Answer by Anonymous:
What is arguably the most "deterministic" approach is to use sound personal financial strategies to maximize value and returns, starting as early as possible.
(1) Generally, always minimize expenses and maximize savings. Favor 'needs' over 'wants'. You may say, "what's the point of not spending $2000 on that new TV?" The answer lies in the magic of compounding. The cost of allocating that $2000 to the purchase of a TV is actually much higher than you think. Say you're 22 when you make the expenditure and at the same moment you had instead invested that and averaged 10% return annually on it (definitely somewhat optimistic). By age 30, it would have compounded to $4287 (more than doubled). Now, consider the sum total of all additional savings you gain by converting disposable income you would have otherwise blown on trivial wants in a given year to savings/investments. Let's say you manage to convert $10000 of your income from waste to investments and let's again assume you average 10% annually on those investments. Now let's say you do this every year from age 22 to age 30. The total? ~$125K. This is 12.5% of your $1M goal and all merely from accepting $10K less in disposable income a year. Play with the numbers and see what you can tolerate, but always be aware of and respect the power of compounding.
(2) Invest strategically (while capping risk at some reasonable level). The value of your investments compound based on the (1) rate of return you achieve and (2) the additional principal you add to your portfolio of investments. Don't let your money sit in a savings account. You can almost always be earning a better return with near-zero risk. The return/risk ratio on a savings account is bloody pitiful and it doesn't keep up with inflation. Don't ever settle for that. If you're smart, careful, and patient, it's not difficult to at least hit about a 6-7% annual return.
(3) Optimize your tax strategy to recoup as much from the government in deductions as possible. Adjust your lifestyle to take advantage of deductions if necessary (e.g. if you run your own business or pay interest on a home mortgage, the tax savings can be enormous). On the note of taxes, strongly consider holding a good portion of your investments in long-term (minimum one-year) positions. Your gains on these investments are taxed at 15% (in the US) and the savings achieved from this are not to be underestimated. The best part is this is not even remotely difficult. At the beginning of the period you choose, perform deep analyses on various companies (this is a fixed overhead repeating at only annual intervals) and allocate some portion of your savings to a sufficiently diversified portfolio of the most promising ones you find. There is a breadth of information available on making the best determinations and it honestly doesn't require much intelligence/effort. The biggest risk you face is getting caught in an economic downturn, in which case you'll have to hold your positions for longer than you anticipated (see (7)).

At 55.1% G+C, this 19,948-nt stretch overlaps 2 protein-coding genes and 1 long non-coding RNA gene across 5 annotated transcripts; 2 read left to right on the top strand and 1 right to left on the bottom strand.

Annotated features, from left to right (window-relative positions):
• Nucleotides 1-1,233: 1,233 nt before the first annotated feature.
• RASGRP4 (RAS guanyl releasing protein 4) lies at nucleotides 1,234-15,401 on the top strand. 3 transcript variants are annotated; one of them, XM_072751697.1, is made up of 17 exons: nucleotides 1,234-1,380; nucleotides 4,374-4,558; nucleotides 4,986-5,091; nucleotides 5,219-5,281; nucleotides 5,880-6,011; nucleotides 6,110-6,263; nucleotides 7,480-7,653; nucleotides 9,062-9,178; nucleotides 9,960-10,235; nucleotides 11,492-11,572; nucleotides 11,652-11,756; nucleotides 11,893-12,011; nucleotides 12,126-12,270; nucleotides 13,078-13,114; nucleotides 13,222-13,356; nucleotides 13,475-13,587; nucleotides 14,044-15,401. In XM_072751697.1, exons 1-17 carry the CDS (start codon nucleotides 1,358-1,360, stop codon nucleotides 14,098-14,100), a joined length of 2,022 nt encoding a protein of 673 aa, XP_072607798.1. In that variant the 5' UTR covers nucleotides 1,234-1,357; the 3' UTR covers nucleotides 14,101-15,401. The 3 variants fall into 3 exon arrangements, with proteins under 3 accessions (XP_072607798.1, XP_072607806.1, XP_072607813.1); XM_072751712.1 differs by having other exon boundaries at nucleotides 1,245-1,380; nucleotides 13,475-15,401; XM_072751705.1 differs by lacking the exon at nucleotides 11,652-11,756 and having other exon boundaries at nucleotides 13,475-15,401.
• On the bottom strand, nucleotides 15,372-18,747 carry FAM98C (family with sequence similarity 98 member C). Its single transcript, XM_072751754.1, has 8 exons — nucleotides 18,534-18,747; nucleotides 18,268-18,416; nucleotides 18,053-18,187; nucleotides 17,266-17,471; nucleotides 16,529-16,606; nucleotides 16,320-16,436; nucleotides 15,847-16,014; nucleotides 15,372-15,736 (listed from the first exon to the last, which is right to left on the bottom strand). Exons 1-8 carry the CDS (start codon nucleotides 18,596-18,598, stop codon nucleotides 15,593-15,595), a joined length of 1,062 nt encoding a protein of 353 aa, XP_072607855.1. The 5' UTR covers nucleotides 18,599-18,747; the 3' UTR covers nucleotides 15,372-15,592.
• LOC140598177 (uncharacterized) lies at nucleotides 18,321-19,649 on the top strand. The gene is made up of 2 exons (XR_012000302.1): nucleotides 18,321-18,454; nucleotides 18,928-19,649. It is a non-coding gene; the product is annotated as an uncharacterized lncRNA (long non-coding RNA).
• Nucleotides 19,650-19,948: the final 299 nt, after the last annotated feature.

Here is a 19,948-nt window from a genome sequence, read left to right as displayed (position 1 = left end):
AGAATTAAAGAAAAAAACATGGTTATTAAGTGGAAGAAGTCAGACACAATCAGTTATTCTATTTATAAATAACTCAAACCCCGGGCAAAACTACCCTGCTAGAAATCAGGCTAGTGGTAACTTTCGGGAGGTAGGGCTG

(4) Get into real estate. You want to stop renting as soon as is financially feasible and start paying a mortgage instead. This relates to everything mentioned above, since your savings rate and rate of return are direct inputs to how speedily you can save up enough for a good down payment. Why convert your investments to real estate as fast as possible? (a) You immediately stop paying rent, which is a massive, worthless sunk cost. (b) Your mortgage payments are themselves an investment. (c) You can, at any time, rent or sell the property. Back when real estate was still a phenomenal investment with guaranteed returns, people would often 'flip' houses (buy/sell while only living in any given home for only a short interval – just long enough to realize a decent profit from the appreciation in the property's value). I'm sure we could have a massive debate about whether or not this is even a workable practice anymore. Your other option is to rent out property and this one is much more reasonable imo. It's actually less difficult to be a landlord than most people believe (the Internet is your friend). If you were smart when initially deciding what real estate to purchase (research is needed here too obviously), then you can get into a situation where the rent you negotiate from your tenant can roughly pay (hell maybe even exceed) the monthly mortgage. This is amazing for two reasons: (1) you retain ownership of the property and can sell it at any time (obvious), (2) you don't need to sell to realize the value: your home equity line of credit continues to build up as long as you're paying. This is the layman's explanation. Please do your research. The key to making this work is to replace a rent rate with a roughly equivalent mortgage rate.